“Your Aunt Madge killed herself,” my dad says, in a voice that is quivery, like after I’ve fallen down real hard. “She killed herself by using a gun and shooting herself and then she died.”
“Shut up!” my brother shouted.
“I know this is confusing,” my dad said.
“Shut up! Shut up! Shut up!” my brother screams, covering his ears with his hands, swinging his head side to side. His face is so red that it looks like a tomato.
“I told you this was too much, Pete,” my mother screamed.
And here’s what I thought, although everyone kept telling me I was too young to remember the details of that day: 1. people kill themselves? 2. I will never forget this day.
My dad told us that it was okay to talk about it. So I talked. I told my best friend, Katelyn, that my Aunt shot herself in the head and that she died. Then the principle called my dad and somebody other than a teacher called me in and I sort of felt in trouble and Dad told me to only talk about it at home. Then I was kind of mixed up. Two more suicides later, I stopped talking about it all together. It was nobody’s business, really.
In a family therapy session after Aunt Madge completed suicide (we don’t say commit; it’s not the correct term, as my father will explain at some length, because that term refers to suicide being a crime that was committed), my mother described the effects of suicide on me metaphorically: “It was as if she was this beautiful, blue antique candy dish that got bumped and broke into three pieces then glued back together. Still beautiful, still complete, still a candy dish, but if you looked closely, you can see the cracks.”
My dad squeezed her hand, arched his eyebrows, and merely said, “Karen.” I guess she Broke the Rules. Maybe she wasn’t supposed to say that in front of me. It begged the question, did the rest of the world see the cracks? Was I too going to “crack-up”? How damaged was I?
Aaron told me that we were off the hook; that Teddy just took our odds.
“It’s like getting ready to fly and you’re all worried that your plane is gonna plunge into the Pacific, then whamo,” he said, smacking his hands together,” a plane goes down. That flight just took our odds of going down. We’re safe.”
But flight-crash odds and suicide odds, well, I’m pretty sure they aren’t at all the same.
Our suitcases nearly exceed the weight limit. Packing for winter in New Jersey versus summer sucks. Coats instead of bikinis. Sweaters instead of shorts. Uggs instead of sandals
Everything’s different. We’re renting a car. Usually a handful of our cousins come to the airport, leaving behind a dozen who are pissed back at my Uncle’s house. How they decide who gets to come to the airport and who stays I’ve never figured out. Teddy always came; except that year. And this year. The airport is so confusing. We get off the plane and the four of us turn around, looking dazed as though we’re in a foreign country and don’t know the language, culture, customs. We don’t. We are orphans.
When we finally get our Hertz rental car an hour later, Dad starts the engine and then slumps over the steering wheel. His shoulders shake up and down. Mom unbuckles, walks around the back of the car. Aaron and I exchange worried glances. She opens my dad’s door, unbuckles him, helps him out, they hug, he walks around the back of the car, and climbs into the passenger seat, and my mother drives us out and across and onto the familiar New Jersey turnpikes. At least something is familiar.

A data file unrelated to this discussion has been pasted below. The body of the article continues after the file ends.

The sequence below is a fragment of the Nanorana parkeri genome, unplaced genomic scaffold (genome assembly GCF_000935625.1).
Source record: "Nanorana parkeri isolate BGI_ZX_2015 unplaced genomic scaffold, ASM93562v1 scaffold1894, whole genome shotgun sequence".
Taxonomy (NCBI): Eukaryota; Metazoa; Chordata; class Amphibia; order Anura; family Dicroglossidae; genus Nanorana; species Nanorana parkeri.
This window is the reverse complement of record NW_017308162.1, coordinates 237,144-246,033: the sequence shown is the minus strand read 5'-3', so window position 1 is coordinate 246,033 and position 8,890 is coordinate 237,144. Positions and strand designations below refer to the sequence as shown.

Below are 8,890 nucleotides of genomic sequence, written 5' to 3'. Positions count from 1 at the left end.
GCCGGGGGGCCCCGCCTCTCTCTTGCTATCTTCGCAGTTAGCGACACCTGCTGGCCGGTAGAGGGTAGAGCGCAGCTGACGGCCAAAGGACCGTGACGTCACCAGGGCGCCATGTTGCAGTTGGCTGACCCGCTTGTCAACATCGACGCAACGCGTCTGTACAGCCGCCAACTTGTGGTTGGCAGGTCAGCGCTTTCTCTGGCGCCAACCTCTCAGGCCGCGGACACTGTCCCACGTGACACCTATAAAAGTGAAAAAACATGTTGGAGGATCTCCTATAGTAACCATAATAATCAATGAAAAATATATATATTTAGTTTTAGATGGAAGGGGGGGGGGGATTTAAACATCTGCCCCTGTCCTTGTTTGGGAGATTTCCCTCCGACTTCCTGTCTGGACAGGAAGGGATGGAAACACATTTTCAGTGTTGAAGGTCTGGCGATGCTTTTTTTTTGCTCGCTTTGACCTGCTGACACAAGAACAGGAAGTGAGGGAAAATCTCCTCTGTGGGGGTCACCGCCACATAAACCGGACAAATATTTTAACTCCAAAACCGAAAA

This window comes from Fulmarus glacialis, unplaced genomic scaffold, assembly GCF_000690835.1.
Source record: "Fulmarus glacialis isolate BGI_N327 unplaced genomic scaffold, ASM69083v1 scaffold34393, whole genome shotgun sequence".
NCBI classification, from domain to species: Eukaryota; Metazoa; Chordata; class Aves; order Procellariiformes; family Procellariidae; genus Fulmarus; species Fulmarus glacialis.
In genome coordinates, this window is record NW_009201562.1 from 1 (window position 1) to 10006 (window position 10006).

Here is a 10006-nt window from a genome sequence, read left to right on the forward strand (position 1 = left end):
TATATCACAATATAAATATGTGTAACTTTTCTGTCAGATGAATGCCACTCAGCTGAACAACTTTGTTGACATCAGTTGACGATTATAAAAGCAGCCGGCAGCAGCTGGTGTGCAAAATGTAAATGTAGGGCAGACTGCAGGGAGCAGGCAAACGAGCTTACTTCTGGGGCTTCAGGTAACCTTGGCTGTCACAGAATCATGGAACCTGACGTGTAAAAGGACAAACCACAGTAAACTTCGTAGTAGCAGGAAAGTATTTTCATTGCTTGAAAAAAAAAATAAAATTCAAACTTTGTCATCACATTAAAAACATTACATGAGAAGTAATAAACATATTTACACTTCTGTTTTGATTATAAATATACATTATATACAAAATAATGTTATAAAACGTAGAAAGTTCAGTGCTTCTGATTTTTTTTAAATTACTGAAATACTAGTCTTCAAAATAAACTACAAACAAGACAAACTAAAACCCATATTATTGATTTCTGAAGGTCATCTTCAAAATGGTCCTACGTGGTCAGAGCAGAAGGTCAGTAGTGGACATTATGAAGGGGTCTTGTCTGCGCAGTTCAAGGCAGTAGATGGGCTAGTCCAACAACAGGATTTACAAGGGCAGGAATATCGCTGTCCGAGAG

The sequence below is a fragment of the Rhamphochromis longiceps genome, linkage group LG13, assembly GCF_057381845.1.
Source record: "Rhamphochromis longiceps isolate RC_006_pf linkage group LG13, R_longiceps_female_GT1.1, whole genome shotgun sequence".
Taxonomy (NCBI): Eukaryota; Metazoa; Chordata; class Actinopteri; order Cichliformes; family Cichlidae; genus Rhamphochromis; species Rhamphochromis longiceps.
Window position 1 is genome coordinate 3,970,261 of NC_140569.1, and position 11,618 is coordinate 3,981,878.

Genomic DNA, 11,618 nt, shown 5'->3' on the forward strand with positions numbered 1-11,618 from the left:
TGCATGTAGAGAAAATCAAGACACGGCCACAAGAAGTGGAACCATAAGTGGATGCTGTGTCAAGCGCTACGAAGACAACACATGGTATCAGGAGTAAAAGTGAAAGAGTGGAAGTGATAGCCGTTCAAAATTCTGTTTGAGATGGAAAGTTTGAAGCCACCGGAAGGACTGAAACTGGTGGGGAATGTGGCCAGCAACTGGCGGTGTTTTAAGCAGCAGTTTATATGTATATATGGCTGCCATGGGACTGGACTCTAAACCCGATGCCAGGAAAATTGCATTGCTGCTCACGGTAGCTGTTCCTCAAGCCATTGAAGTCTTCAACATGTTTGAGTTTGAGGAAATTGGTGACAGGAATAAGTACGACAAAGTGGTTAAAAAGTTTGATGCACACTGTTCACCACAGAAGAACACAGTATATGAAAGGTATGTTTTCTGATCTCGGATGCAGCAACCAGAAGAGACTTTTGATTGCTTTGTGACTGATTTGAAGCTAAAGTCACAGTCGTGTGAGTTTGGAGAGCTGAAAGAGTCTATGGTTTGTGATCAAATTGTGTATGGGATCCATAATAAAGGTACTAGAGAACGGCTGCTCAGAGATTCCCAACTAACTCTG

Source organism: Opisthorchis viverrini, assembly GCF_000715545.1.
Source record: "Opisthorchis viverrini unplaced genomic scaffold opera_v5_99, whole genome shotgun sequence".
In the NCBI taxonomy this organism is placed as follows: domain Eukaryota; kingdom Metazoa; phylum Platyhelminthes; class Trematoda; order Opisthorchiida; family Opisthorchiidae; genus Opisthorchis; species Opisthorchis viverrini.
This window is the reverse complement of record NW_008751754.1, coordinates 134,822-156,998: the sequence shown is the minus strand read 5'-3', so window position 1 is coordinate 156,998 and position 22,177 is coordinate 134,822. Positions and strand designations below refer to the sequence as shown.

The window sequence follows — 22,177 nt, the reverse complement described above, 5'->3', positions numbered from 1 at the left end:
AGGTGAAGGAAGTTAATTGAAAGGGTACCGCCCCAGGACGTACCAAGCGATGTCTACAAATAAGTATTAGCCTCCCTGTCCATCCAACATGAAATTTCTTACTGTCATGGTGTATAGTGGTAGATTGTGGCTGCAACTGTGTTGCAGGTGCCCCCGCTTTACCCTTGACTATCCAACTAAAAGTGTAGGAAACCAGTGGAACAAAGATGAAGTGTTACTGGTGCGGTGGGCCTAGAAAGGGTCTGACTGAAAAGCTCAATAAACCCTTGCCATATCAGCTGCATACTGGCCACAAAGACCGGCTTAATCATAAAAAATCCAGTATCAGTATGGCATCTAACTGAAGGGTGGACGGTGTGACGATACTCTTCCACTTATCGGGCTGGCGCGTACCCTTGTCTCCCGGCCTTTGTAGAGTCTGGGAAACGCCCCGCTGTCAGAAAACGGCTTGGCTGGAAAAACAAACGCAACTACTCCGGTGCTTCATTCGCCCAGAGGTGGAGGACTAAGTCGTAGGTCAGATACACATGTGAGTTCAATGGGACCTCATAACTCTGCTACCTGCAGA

When “they”, whoever “they” are, say that death ages people, “they” are right, because my father is becoming older by the second. He’s slumped against the door of our smoke-infused Pontiac G6 as we pass the smoke stacks of Newark and the projects of Patterson, glad to leave it behind for the lush green of Jersey that Californian teens are too dumb to know about. We whiz through Wayne and Totowa, home to Aunt Deb & Uncle Larry and Aunt Patty & Uncle Stew…places where Teddy taught me to catch fireflies in a jar. He told me that they were Tinkerbelle’s helpers, so I had to be sure and let them out before I went to bed at night. My forehead presses against the cold window, imagining their fenceless yards where we would have baseball games with two teams and extra players, all made up of cousins, aunts, and uncles.
“You always wanted to come to New England in the fall, babe,” my father whispers to my mother. “I’m sorry it has to be like this.”
“Shh,” she whispers. “We’ll come back someday. Another day.”
When we get off the Garden State Parkway for Long Beach Island, something goes haywire inside me. It’s like I need to jump out of the car and run alongside of it. My pulse beats in my temples so hard my head might burst. No one’s playing mini-golf at the putt-putt golf courses. The rides are shut down. The screams silenced. It’s too damn quiet.
Our days down at the beach, no that’s not right, the shore, we made tunnels and castles with moats and seawalls to protect the princess in her tower, Teddy so intensely focused, that our backs got blistered from the sun. Then, days later, late at night, the dozens of cousins in sleeping bags all in a line across the bone-aching floor of the beach house, we’d see who could peel the longest sheet of skin off each other’s back.
He had a mole on his shoulder with two freckles above it that looked like a smiley face. I’ll never touch that shoulder again.
Everyone is here. Our cars take up two blocks. It feels like a party. Part of me wants to run out and hug everyone and scream, “Oh my God, I miss you so much!” Part of me doesn’t want to get out of the car.
“You gettin’ out, or what?”
My brother already sounds like he’s been here a week.
I nod and grab my pillow with the Joe Jonas (inside joke between Teddy and me) that goes everywhere with me. I’m not gonna cry. I’m not gonna cry. I’m not gonna cry. Dad raps his knuckles on his brother’s front door, then walks in. I love this house. It’s all wood, beachy, musty, nautical, don’t worry if you’re sandy, type of house. I’ve been coming here my whole life; it’s practically my second home. Now, it’s all screwed up. Thirty pairs of eyes turn to see us, but all I see is the one pair that is missing and that breaks the deal and I’m bawling. I’m rushed by a dozen cousins, all of them holding me.